By JEFF MACKLER
The sensational news on April 17 that Philadelphia District Attorney Larry Krasner withdrew his appeal of Superior Court Judge Leon Tucker’s granting of new appeal rights to Mumia Abu-Jamal represents a major breakthrough in Mumia’s 37-year freedom struggle. Krasner’s decision opens the door wide to re-building a broad and decisive movement in the U.S. and internationally to win a demand that has reverberated across the world, “Free Mumia Abu-Jamal!”
Krasner’s statement to the media is below. Despite its limitations in not applying the core decision inherent in Judge Tucker’s ruling to the myriad of other similarly situated victims of the criminal injustice system, the simple fact that Mumia’s appeal rights have been reinstated can only aid the fight for others in the future. Judge Tucker affirmed and definitively reaffirmed—and Krasner was forced to agree—that “judicial bias” and an “absence of impartiality” were central to key decisions that denied Mumia his basic constitutional rights. These are the precise arguments that our Mobilization to Free Mumia Abu-Jamal in Northern California and the broad national movement for Mumia’s freedom have pressed forward since our formation nearly three decades ago.
Tucker’s sharp rebuttal to Krasner’s original rejection of his ruling, a rebuttal that he was not legally obligated to undertake, shattered Krasner’s argument in his original March 26 decision to appeal Tucker’s ruling. Tucker demonstrated that former Philadelphia District Attorney Ronald Castille, who subsequently became a Pennsylvania Supreme Court judge and refused to recuse himself from adjudicating Mumia’s case, gave the appearance of bias not only because of his prior role as District Attorney but also because the “appearance of impartiality” must be present.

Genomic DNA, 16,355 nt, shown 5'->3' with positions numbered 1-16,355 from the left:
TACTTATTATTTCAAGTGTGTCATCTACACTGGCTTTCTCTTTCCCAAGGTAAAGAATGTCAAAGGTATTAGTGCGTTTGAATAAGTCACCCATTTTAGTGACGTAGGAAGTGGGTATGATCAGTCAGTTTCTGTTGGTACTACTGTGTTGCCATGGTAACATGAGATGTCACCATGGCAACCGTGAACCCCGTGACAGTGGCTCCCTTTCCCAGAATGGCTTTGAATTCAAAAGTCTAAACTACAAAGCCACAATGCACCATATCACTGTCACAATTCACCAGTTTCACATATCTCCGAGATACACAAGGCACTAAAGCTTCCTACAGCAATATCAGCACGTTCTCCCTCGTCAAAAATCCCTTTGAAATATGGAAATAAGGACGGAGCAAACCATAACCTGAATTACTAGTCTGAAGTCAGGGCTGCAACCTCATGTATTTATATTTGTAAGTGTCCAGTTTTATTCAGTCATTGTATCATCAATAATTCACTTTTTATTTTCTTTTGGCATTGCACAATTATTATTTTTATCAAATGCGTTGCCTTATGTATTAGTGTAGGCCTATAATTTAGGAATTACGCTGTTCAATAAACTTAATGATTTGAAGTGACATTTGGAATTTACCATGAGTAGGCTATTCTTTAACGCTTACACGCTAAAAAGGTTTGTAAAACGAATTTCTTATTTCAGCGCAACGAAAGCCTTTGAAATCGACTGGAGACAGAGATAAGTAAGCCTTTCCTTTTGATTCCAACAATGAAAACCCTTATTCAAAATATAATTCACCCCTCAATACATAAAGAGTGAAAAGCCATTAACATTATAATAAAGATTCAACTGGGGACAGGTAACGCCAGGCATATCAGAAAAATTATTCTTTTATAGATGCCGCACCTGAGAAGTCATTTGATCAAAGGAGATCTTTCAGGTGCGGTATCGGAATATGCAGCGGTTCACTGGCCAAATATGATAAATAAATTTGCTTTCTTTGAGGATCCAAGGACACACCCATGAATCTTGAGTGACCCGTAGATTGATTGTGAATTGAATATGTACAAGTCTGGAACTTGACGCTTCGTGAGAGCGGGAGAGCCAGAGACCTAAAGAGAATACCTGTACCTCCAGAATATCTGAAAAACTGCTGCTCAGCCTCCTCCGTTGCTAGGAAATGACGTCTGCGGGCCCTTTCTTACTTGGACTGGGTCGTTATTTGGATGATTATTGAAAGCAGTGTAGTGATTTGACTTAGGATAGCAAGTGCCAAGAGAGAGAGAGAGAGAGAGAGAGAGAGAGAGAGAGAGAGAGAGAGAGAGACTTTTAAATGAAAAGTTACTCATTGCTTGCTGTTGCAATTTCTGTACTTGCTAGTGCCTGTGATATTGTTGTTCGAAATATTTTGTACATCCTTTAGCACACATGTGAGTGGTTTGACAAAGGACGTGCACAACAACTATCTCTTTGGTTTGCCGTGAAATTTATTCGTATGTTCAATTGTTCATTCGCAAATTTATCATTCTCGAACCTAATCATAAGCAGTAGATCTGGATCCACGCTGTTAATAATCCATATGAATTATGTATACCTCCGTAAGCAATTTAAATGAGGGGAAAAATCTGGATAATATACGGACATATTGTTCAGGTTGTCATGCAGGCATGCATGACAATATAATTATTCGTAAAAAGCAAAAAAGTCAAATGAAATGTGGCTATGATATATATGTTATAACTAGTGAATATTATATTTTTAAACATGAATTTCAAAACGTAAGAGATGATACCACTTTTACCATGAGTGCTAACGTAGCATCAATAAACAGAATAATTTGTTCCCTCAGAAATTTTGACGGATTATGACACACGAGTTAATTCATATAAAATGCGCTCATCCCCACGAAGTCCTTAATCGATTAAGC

Castille’s pro-death penalty statements, his ties to the Fraternal Order of Police (FOP), and his lobbying for speedy death penalties in capital cases involving the murder of police officers, when Mumia was among his chief targets, all combined to reveal his bias. Hence, Tucker ruled that [Mumia’s] “appeal has established by a preponderance of the new evidence that … there was an unconstitutional potential for bias.” Mumia’s claims, he ruled, “should be reviewed in the interest of justice.”
Now that Tucker’s decision has been accepted by the DA’s office, Mumia’s legal team, led by Judith Ritter, will prepare to review and re-open the previously rejected appeals filed before the Pennsylvania Supreme Court between 1995 and 2012. Ritter is Professor of Law and Director of the Criminal Defense Clinic at Delaware Law School, Widener University, in Wilmington, Del. The appeals are expected to be presented to this court in a timely manner.